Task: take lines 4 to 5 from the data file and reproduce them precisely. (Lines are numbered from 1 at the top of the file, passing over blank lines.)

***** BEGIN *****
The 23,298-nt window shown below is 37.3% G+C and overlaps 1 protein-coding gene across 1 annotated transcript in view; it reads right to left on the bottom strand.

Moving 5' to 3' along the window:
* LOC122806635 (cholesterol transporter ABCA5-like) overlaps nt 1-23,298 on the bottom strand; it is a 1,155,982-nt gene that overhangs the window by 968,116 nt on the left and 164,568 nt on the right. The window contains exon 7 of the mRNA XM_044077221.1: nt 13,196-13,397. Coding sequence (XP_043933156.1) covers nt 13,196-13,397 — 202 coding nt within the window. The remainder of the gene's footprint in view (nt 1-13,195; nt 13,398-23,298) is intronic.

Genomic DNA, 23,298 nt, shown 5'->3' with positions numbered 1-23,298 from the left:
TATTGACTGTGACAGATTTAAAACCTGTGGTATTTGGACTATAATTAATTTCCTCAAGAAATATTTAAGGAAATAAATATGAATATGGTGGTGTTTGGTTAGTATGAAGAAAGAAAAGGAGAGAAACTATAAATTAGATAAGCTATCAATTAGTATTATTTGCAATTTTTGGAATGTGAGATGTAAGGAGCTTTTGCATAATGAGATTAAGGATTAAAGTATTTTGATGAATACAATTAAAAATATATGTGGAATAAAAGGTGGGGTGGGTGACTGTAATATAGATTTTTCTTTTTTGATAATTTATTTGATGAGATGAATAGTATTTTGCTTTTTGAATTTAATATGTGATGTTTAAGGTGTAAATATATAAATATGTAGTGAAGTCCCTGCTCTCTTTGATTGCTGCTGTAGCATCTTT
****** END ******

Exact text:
Genomic DNA, 23,298 nt, shown 5'->3' with positions numbered 1-23,298 from the left:
TATTGACTGTGACAGATTTAAAACCTGTGGTATTTGGACTATAATTAATTTCCTCAAGAAATATTTAAGGAAATAAATATGAATATGGTGGTGTTTGGTTAGTATGAAGAAAGAAAAGGAGAGAAACTATAAATTAGATAAGCTATCAATTAGTATTATTTGCAATTTTTGGAATGTGAGATGTAAGGAGCTTTTGCATAATGAGATTAAGGATTAAAGTATTTTGATGAATACAATTAAAAATATATGTGGAATAAAAGGTGGGGTGGGTGACTGTAATATAGATTTTTCTTTTTTGATAATTTATTTGATGAGATGAATAGTATTTTGCTTTTTGAATTTAATATGTGATGTTTAAGGTGTAAATATATAAATATGTAGTGAAGTCCCTGCTCTCTTTGATTGCTGCTGTAGCATCTTT